We learned in late October about TPACK. Although this concept seemed a bit arduous at first, I find it to be pretty simple and logical at it’s core. In another post, I talk about how technology without pedagogy and content is like giving a middle school student a Bible in Latin and expecting them to learn Christian History. That would be content without technology or pedagogy.
The intersection of these three concepts is paramount to the integration of technology in education. In a few educational settings I’ve been a part of, I’ve observed new technology integrated and all the time spent on making the technology work without errors. However, what time often isn’t budgeted for, is how to effectively utilize the technology. This could be new web devices where nobody has taken the time to sift through the nearly endless amount content on the web, or where the teaching methods (pedagogy) hasn’t been strategically thought out. You wouldn’t go buy your family a Blue Ray player but no DVDs, so why do schools buy technology without first studying how best to use it? Just like buying a car, consciously understanding how it will be used will largely dictate the model you select. Not all technology is good for every school. If you have a student population prone to theft, for example, you probably don’t want a bunch of iPad Mini’s floating around.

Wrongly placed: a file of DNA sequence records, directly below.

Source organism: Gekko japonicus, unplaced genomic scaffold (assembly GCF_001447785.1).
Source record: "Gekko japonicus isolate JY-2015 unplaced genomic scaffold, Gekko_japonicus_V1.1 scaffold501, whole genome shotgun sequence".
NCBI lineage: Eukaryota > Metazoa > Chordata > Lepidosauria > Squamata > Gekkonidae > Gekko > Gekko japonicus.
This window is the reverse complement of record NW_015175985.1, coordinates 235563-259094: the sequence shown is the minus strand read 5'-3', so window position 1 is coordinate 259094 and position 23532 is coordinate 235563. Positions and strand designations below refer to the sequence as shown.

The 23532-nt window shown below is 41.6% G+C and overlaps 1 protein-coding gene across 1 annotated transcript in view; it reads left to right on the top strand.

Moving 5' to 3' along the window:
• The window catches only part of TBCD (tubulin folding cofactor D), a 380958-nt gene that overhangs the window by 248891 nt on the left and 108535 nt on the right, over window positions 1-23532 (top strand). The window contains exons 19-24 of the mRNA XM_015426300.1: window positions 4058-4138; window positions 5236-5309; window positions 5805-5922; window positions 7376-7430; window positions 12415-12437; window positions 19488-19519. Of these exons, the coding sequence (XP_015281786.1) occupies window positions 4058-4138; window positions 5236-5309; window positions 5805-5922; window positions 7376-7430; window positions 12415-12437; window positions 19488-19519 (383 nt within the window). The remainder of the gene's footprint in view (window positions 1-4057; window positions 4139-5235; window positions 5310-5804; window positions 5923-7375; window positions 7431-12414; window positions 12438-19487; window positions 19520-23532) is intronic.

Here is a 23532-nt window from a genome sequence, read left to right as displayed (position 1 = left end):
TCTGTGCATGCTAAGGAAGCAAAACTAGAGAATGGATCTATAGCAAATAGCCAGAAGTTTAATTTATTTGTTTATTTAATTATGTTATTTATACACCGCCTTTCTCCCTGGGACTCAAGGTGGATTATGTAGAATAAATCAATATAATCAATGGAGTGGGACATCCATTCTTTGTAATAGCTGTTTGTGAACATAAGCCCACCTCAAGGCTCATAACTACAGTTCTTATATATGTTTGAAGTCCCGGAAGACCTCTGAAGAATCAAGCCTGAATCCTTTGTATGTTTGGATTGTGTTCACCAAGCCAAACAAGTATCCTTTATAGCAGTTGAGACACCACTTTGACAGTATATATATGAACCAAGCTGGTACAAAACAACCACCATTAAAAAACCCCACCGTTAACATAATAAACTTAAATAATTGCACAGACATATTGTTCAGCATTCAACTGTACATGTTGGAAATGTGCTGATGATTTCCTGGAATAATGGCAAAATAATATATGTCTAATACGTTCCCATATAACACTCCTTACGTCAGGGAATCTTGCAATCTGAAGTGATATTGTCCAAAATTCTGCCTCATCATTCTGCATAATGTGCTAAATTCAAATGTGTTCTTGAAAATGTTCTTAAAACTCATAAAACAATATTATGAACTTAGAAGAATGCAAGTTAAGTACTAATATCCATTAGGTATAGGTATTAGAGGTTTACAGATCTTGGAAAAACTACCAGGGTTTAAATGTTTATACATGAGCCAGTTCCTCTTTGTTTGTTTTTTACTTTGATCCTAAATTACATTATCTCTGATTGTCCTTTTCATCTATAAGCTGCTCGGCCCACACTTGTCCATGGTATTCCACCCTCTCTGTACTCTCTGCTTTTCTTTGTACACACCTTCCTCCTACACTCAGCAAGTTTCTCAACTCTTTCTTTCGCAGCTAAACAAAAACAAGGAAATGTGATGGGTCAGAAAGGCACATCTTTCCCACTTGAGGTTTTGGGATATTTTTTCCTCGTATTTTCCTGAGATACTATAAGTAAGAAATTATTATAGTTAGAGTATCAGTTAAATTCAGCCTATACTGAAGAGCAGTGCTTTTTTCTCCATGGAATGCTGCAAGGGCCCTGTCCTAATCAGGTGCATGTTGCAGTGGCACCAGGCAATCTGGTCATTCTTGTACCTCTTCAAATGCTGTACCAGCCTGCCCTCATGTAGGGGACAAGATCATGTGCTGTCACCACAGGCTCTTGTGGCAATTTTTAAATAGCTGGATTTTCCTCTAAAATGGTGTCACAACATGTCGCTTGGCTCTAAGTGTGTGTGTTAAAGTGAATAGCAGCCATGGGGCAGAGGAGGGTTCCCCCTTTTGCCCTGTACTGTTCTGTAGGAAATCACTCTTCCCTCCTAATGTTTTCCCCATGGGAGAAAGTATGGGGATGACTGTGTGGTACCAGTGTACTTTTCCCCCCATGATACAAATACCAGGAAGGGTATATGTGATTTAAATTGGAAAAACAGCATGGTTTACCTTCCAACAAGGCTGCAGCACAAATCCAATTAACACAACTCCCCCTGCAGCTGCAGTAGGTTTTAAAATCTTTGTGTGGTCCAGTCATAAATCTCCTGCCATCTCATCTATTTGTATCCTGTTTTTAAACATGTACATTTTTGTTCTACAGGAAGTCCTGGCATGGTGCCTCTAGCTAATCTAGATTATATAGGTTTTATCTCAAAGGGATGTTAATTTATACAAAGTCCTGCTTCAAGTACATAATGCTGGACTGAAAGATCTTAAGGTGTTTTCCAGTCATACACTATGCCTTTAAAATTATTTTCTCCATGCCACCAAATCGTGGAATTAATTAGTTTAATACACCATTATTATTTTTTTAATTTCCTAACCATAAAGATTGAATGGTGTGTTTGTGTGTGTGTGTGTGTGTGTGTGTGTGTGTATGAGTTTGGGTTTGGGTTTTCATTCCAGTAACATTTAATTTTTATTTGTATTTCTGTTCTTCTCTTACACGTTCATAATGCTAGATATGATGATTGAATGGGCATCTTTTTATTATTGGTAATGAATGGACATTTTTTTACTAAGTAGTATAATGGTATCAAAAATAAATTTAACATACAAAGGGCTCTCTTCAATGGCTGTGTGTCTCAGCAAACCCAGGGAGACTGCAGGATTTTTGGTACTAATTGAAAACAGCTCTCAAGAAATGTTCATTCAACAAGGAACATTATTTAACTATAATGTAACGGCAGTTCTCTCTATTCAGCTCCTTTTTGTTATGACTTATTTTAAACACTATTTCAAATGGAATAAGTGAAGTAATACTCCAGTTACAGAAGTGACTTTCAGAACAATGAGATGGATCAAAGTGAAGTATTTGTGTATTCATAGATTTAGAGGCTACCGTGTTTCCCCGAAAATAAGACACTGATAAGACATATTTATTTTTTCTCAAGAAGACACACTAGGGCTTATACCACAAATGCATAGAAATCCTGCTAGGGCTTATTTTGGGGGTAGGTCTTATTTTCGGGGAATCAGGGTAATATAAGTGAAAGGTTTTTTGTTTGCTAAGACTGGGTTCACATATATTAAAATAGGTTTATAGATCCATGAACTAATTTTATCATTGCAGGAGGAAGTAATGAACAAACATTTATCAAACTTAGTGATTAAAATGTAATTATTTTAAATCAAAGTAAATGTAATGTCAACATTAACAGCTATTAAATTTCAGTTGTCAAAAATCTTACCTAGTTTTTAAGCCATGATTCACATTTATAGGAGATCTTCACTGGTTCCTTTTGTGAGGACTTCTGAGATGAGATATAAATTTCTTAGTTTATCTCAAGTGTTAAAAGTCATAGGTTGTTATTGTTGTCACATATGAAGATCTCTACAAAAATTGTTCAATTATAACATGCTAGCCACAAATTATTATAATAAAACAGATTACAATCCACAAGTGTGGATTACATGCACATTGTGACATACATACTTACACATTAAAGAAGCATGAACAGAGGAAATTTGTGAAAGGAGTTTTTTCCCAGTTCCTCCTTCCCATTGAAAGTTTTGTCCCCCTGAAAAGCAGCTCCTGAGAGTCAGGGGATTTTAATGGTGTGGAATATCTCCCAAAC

The importance of coordinating T, P, and C reminds me of a recent conversation with a History teacher at All Saints’. He told me, “when I got here 12 years ago, they said, ‘Here, this is the text book. Teach Western Civilizations.’ They never told me what specifically out of the vast array of the content they wanted the kids to know.” At first, it seemed like generous academic freedom. However, when a parent complained that their student’s grades suffered because the exams were half writing, administrators asked him to not rely so much on writing in grading students in the class. The pedagogy wasn’t clear and student satisfaction and success suffered. Not to mention, it made for a grumpy History teacher that year.
Teaching is more of an art than a science. Educational leaders must mind their P’s… and T’s and C’s…